The media's desire to put everything -- even other countries' political systems -- into "red vs. blue" terms often deliberately blurs the economic battles taking place right below the surface. Case in point is today"s story by Juan Forero in the New York Times about the rise of populist politics in Latin America. Forero's article finds its fulcrum in his assertion that the region's traditional, old-line, elitist parties "offered stability, a clear ideology and experienced functionaries ready to govern" and that the new parties that have swept them out of power "lack the cohesion and direction of traditional parties and, in many cases, much of an ideology." Put another way, we are led to believe thatthe binary "red-blue" paradigm in Latin America is not between Republicans and Democrats, but between stability and instability, with elites supposedly being the corrupt-but-desirable representatives of stability, and with commonfolk being the undesirable representatives of instability.
Obviously, this narrative reeks of class bias. It is also dishonest, in that "stability" is used as a wonderful-sounding euphemism for repressive governments, lack of basic worker rights, military juntas, etc. But perhaps even more incredible than this bias is the fact that Forero devotes all of one line in the entire story to the fact that populism has increased "as Latin Americans have grown frustrated with Washington-backed economic prescriptions like unfettered trade and privatization." It is as if he wants us to believe that the rise of these new political parties has only coincidentally coincided with popular anger at U.S.-backed "free" trade policy, military coups, repressive regimes, and Tom Friedman-style neoliberalism in general. Nothing could be further from the truth.
While I'll be the first to admit that I am no Latin America expert, it doesn't take a Latin America expert to know that what's going on in our Southern Hemisphere is the outpouring of unbridled rage at policies and politicians who think government is the exclusive sidearm of the wealthy and powerful. While the Times correctly notes that the new parties evolving from this rage are sometimes disorganized, and sometimes based on differing tactics -- it is nothing short of revisionism to suggest that there is not a palpable, fiery ideology that unifies all of these movements together: namely, a demand that politics starts belonging to people and not just the elites; that public policy starts serving ordinary citizens' economic interests -- not just the wealthy and powerful; and that the American government's insistence on ramming unfair trade policies down the throat's of the developing world is unacceptable.
To be sure, Americans are not going to agree with everything that every Latin American leader does. But it's clear that some in the media -- and many political elites here at home -- are trying to paint a cartoonish picture of what's going on down there in order to create an us vs. them, America vs. Latin America image in the public's mind. That's no accident -- there are two very distinct reasons that the powers that be want that.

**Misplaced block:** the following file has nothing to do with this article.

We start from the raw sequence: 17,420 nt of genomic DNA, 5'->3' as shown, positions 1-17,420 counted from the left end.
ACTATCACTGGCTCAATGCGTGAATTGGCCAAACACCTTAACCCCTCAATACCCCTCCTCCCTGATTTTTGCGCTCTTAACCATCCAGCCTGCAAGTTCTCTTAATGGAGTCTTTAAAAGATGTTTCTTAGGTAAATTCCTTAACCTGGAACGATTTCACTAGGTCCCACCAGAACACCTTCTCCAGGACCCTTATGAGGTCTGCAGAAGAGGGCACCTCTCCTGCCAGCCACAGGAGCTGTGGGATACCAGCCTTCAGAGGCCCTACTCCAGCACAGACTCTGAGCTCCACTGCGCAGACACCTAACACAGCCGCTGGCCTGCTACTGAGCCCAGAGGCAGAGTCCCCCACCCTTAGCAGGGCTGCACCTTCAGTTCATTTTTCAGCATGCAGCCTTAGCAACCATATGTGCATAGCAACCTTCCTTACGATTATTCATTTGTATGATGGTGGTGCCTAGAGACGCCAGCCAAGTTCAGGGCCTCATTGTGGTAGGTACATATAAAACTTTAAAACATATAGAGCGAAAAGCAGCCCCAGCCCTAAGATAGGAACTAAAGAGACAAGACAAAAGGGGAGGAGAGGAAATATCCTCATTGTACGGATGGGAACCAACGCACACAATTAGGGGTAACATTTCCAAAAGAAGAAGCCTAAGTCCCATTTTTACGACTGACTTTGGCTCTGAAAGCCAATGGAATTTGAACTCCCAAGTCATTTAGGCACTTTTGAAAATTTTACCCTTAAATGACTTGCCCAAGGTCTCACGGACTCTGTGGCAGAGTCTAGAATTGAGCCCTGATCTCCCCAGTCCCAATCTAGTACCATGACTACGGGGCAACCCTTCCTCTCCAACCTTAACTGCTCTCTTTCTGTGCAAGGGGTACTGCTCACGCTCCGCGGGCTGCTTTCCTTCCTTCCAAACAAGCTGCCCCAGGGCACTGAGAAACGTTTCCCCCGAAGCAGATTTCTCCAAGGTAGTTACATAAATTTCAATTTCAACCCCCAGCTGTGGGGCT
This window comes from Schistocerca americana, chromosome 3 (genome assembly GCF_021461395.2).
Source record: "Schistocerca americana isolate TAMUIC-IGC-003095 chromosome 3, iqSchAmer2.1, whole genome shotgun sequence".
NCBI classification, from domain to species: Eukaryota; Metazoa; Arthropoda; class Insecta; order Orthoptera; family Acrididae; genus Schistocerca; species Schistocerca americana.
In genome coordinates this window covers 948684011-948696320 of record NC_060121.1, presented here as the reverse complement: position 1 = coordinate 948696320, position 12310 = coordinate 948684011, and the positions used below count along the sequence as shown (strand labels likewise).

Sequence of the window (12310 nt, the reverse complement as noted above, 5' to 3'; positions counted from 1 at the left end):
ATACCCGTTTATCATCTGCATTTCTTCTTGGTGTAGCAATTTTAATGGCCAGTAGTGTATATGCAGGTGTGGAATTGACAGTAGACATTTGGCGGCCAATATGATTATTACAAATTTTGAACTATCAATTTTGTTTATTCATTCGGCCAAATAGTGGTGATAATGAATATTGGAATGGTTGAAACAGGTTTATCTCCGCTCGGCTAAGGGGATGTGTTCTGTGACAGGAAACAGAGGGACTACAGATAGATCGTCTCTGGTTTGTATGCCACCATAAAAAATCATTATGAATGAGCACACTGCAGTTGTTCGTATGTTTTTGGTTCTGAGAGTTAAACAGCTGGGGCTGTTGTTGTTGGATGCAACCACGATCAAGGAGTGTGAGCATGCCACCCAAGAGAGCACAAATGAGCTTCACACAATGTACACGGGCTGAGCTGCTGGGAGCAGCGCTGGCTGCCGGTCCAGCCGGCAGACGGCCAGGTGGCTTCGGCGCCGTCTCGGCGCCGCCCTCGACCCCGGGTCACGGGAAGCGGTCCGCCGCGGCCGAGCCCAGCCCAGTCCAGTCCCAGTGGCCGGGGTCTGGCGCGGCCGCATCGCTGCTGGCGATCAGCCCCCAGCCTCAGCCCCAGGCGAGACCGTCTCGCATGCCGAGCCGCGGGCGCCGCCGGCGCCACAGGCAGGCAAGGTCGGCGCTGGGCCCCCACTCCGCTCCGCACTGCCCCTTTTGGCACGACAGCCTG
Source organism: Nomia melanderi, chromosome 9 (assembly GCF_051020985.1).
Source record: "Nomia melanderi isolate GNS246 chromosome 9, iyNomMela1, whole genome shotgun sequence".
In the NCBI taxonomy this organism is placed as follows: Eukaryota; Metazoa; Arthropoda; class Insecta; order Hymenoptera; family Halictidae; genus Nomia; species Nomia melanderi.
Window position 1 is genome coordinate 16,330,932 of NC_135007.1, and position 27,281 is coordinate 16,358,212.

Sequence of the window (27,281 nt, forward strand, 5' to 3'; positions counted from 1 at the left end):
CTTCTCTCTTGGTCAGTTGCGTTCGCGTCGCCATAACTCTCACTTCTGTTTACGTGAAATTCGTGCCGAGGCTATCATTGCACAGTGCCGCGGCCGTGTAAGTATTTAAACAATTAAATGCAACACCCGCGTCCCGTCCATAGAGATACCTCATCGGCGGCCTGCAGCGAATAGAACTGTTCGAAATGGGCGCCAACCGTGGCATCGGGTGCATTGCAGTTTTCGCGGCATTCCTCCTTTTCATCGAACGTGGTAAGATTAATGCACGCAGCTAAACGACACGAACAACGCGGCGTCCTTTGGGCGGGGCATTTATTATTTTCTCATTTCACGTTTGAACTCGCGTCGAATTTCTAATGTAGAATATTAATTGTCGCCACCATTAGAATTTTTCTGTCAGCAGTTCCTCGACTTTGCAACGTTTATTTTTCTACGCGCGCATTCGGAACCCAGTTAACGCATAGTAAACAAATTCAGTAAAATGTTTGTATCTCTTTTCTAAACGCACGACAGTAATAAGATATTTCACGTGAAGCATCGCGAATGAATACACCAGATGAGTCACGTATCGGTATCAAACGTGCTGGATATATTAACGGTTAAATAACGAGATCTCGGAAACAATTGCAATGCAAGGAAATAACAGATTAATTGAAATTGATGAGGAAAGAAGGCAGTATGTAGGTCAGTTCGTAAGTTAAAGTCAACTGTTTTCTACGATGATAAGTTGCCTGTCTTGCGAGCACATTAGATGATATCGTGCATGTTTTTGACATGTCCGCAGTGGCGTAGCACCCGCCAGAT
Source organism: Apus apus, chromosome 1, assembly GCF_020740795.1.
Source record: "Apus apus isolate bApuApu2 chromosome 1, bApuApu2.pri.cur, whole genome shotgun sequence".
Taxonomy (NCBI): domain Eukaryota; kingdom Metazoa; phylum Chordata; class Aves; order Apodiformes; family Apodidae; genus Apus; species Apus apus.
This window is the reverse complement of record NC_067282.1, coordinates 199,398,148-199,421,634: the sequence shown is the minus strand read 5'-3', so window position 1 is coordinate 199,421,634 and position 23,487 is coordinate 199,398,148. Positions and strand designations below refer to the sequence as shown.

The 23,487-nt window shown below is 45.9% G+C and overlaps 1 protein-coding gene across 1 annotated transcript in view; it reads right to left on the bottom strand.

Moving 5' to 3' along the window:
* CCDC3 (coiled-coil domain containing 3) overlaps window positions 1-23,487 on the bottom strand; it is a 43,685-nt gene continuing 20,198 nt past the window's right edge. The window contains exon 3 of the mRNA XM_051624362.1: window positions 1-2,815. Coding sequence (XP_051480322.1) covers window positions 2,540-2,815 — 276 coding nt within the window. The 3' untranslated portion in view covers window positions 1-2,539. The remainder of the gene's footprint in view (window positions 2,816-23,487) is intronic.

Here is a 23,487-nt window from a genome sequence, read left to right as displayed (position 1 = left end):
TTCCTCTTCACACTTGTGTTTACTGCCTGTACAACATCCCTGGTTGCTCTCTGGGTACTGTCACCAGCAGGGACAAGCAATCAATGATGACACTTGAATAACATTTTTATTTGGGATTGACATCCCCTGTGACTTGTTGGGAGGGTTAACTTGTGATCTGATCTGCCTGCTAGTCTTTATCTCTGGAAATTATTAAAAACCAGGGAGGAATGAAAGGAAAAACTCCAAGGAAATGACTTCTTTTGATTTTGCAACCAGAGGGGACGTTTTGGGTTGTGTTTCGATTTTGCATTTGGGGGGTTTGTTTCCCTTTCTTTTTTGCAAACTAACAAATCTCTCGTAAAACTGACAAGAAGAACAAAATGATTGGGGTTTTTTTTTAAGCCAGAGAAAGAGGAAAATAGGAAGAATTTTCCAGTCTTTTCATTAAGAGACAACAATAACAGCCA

First is the short-term reason: preserving corporate prerogatives in Latin America. Populism in the Southern Hemisphere threatens all sorts of industries. Look no further than Venezuela's oil reserves or Bolivia"s natural gas fields to know that any move by leaders in that region to make those resources actually help millions of ordinary citizens is a direct threat to the bottom line of very large, very powerful multinational corporations.
Second, and more broadly, as I note in my new book Hostile Takeover, the Big Money interests that control America's political Establishment are desperate to disparage any policies -- whether at home or abroad -- that actually make government stop working exclusively for the wealthy and start working for ordinary people. If those policies and the leaders who push them aren't disparaged, they might actually gain credibility. Americans might start asking why other countries are able to achieve more for more of thier citizens, while our country continues to pursue an economic Darwinism that is laying waste to our middle class. And if those questions start getting asked in a serious way, people might start demanding politicians answer those questions in ways that threaten the status quo. And to the interests profiting off the status quo, that's simply unacceptable.
This is why so much of our political debate -- both between politicians and in the media -- is artificially packaged in fabricated storylines. The binary storyline is one of the classics. If the debate is always a substance-free battle between two caricatures -- in America, it's "red vs. blue", in Latin America its "stability vs. instability" -- then the real class war that the Big Money interests are waging never get talked about. That's what Hostile Takeover seeks to uncover -- the real debates and the real truth beneath the corrupt, money-drenched politics that has decimated democracy. Because only when we start talking about the economic class issues at the heart of all these battles can citizens both here and abroad ever hope to take their governments back.